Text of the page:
Eater.com (specifically the Chicago chapter) has swooped in to play the unbiased mediator to a predictably heated slew of commentary that was posted by readers in response to Eater.com’s ongoing series of “articles” about Craig Schoettler leaving The Aviary.
After multiple posts in the span of a few days on Craig leaving/getting canned which garnered way too many responses from catty restaurant goers, ex-coworkers (and most likely some ex girlfriends and former friends) eater posted this somewhat contrived article asking their readers to “keep it civil.”
Bravo, guys. Play the “let’s keep it civil” card in a situation that you knowingly created for the umpteenth time. These so-called “Chef Shuffles” are Eater.com’s bread and butter.
It’s one thing to feel bad for causing commotion unwittingly, but let’s face it: this is precisely the business you people are in. Eater.com is pretty much the Enquirer or US weekly for the restaurant industry. I recognize its place and am absolutely guilty of following Eater.com on a daily basis, but let’s call a spade a spade.
Don’t be coy, Eater, you aren’t fooling anyone.
I heard something on NPR today that really tripped me out. The passing of Venus will occur tomorrow evening. For a few hours, we will be able to see a seemingly insignificant black dot pass across the face of the Sun. Hundreds of years ago, this was a huge deal. Astronomers across the world were able to coordinate with each other in order to estimate the distance between the Sun and the Earth using the passing of Venus as a gauge.
Today we know the distance from Sun to Earth within a matter of meters, no triangulation between Venus transit spots needed… we’re also probably far too busy checking facebook updates and twitter feeds to look up at the sky for a few minutes and watch an event that will not happen again until 2117. Numbers can be tricky. Let’s rephrase.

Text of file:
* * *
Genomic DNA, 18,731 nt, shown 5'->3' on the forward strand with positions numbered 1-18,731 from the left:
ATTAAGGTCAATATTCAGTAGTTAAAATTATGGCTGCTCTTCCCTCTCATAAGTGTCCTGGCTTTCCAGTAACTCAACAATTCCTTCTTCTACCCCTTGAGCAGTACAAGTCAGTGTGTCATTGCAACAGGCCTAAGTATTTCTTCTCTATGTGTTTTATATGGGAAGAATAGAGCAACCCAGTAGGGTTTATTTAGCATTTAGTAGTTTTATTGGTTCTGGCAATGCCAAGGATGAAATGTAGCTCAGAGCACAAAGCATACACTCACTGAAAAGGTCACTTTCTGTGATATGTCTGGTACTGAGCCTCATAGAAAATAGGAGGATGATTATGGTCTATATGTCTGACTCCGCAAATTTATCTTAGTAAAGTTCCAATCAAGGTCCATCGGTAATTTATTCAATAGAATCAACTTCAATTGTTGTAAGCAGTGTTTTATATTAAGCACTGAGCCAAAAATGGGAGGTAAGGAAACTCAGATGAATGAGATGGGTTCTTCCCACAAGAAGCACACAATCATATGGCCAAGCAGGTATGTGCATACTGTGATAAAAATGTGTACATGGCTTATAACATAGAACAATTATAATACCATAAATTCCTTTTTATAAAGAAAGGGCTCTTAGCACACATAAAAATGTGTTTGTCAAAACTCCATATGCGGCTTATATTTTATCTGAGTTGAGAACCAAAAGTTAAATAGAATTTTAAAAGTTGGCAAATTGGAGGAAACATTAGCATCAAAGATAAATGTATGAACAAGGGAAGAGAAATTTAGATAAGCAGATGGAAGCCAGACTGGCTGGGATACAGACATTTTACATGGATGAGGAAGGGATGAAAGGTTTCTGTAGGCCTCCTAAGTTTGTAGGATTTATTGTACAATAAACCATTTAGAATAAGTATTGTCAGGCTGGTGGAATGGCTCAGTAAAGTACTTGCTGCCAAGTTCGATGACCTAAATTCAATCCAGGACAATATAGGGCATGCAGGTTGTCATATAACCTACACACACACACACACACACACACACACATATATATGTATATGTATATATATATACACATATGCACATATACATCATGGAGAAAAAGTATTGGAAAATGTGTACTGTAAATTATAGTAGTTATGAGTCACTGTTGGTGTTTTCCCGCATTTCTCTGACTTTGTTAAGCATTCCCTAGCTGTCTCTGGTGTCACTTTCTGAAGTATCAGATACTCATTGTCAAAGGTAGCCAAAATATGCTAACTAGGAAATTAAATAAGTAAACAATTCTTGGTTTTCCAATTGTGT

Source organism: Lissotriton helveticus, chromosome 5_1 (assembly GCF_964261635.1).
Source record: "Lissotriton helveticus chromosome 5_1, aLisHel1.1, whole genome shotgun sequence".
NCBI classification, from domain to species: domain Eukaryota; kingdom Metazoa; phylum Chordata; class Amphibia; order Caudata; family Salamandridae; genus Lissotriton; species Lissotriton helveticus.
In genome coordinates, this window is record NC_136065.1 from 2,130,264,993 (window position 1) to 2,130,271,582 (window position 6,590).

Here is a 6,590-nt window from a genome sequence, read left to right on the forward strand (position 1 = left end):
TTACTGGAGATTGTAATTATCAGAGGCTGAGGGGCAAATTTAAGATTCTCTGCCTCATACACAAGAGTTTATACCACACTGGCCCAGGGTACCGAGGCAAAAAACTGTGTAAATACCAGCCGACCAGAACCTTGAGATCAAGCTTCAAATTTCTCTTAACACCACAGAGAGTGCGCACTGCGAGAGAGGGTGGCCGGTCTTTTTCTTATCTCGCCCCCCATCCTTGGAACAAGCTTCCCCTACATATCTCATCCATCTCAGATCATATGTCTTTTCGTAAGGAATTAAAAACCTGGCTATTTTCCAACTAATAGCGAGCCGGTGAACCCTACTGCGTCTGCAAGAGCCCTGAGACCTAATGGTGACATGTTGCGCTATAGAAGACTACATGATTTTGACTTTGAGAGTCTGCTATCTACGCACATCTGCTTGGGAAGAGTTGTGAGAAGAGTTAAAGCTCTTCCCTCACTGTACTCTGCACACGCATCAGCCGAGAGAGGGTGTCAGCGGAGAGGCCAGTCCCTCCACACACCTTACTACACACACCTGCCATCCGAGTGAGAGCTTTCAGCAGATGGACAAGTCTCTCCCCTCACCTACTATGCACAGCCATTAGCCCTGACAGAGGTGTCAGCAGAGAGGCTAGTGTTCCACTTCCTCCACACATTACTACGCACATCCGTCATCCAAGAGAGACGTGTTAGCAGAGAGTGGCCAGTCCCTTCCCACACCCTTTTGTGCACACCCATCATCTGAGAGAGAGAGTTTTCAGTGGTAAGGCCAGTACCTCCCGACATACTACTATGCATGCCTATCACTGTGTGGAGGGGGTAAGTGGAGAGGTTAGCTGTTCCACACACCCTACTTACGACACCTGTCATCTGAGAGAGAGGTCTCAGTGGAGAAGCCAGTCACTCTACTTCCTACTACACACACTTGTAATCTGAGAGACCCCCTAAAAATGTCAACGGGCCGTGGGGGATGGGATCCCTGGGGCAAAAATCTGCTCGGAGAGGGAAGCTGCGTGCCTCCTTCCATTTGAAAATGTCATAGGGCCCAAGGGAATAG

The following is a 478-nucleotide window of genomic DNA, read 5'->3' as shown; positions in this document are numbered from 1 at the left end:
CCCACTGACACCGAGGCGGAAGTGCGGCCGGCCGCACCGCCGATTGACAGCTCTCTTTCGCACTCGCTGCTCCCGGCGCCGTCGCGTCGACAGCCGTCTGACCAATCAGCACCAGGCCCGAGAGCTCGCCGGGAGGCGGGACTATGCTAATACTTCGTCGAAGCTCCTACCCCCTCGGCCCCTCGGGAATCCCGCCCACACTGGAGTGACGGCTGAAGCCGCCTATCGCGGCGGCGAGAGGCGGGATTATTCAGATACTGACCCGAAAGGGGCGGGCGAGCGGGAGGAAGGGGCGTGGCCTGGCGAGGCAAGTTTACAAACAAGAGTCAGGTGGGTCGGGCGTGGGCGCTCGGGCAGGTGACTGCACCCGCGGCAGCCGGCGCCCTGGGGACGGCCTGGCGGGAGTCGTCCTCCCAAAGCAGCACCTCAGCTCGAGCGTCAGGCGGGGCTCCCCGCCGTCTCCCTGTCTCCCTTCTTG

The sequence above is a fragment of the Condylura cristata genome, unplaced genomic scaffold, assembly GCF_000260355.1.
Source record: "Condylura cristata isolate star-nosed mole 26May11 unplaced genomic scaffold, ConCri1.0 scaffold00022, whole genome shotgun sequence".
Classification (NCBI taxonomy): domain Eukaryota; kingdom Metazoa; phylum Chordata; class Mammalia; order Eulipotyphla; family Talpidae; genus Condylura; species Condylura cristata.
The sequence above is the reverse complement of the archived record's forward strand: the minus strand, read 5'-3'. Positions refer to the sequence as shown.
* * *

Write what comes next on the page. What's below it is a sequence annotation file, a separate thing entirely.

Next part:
No one alive today will be around to see the next passing of Venus. If I had a child in the next few years, that child will not live long enough to witness this event.
If you really let that sink in, you realize that we take so many moments for granted. We put things off because there’s always tomorrow. This whole passing of Venus thing certainly puts things into perspective.
Yeah. Maybe if you put off calling that old friend or going on that trip you’ve been secretly planning for years you can somehow justify the procrastination by saying anything I could have done today, I can always do tomorrow.
Venus would beg to differ. If you put off watching poor Venus drag its sorry black spec of a body across the sun tomorrow, you will never be able to see it again.
I’m making this my year of actively pursuing the things I want in life. I will not let laziness, fear or expectations hinder my progress…. and you’re damn sure where to find me tomorrow at 6pm. I’ll be looking up at the sun through my handmade pinhole projector, hoping to catch a glimpse of that fleeting little dot making its way across the Sun for the last time in our era.
In lieu of a farm photo this week, I thought I’d start the Moose Series.
Mainers have many endearing and wonderful traits: their attachment to -and relentless installment of- the moose as public art leans toward the quirky side of endearing.
I have started an entire photo album of homages paid to the noble moose across the great state of Maine.
Enjoy the first of many.